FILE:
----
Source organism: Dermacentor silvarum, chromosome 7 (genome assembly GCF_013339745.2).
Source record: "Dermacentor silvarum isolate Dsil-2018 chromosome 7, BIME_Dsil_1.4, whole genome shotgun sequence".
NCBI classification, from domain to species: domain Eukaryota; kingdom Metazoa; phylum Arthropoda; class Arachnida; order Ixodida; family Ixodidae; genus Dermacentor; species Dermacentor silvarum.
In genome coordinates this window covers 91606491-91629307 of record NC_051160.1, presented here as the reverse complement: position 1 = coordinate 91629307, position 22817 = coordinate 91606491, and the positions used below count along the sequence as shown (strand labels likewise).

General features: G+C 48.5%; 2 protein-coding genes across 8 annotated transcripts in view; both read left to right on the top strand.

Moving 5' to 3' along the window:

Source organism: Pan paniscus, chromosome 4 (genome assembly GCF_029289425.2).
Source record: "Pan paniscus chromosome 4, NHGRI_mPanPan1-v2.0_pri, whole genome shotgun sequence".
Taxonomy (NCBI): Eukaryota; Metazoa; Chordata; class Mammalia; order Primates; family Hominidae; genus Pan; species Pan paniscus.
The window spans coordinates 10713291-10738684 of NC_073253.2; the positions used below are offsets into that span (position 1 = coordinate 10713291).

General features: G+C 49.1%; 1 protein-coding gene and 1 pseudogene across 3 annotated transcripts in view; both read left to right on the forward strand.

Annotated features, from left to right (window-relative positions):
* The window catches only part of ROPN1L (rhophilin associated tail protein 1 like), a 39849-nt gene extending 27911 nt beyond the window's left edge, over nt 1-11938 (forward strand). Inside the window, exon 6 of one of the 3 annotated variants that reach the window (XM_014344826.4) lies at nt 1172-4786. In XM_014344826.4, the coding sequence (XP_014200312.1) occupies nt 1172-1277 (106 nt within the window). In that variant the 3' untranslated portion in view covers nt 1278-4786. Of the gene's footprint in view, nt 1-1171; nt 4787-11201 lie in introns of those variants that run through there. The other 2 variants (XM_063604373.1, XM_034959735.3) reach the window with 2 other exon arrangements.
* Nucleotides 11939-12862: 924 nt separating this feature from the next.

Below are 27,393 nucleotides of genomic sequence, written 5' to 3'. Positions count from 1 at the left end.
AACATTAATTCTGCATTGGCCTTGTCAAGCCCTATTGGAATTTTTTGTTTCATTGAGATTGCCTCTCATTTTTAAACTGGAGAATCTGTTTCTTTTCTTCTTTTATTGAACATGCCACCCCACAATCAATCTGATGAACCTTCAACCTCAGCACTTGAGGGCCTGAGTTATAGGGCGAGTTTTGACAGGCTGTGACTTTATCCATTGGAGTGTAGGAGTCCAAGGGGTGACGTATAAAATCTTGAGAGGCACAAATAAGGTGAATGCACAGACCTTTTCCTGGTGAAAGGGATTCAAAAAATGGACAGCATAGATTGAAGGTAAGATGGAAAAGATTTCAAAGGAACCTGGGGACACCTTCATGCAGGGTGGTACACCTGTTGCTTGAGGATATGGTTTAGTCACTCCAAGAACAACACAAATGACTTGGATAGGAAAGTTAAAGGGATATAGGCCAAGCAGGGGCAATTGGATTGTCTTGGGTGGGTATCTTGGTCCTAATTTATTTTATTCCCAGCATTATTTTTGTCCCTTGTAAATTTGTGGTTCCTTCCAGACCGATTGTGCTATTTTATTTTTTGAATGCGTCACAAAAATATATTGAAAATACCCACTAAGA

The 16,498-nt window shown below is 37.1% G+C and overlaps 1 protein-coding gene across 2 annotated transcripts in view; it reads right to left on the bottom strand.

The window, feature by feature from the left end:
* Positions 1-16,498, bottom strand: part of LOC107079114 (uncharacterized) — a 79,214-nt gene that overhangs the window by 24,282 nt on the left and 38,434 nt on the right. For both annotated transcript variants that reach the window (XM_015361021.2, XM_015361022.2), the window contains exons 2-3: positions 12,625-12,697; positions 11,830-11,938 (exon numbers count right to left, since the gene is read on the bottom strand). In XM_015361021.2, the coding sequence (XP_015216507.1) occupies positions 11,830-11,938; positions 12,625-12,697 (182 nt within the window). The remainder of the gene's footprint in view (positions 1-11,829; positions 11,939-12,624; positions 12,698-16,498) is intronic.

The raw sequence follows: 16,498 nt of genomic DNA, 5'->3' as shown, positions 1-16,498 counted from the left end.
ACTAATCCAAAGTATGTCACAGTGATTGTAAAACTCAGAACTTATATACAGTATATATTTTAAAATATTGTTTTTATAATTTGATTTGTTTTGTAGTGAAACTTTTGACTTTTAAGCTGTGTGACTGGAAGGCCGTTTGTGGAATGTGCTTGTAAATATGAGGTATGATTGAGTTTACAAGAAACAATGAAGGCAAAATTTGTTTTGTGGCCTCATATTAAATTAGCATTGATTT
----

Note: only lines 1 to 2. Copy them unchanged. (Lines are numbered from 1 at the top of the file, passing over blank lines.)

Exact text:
Source organism: Dermacentor silvarum, chromosome 7 (genome assembly GCF_013339745.2).
Source record: "Dermacentor silvarum isolate Dsil-2018 chromosome 7, BIME_Dsil_1.4, whole genome shotgun sequence".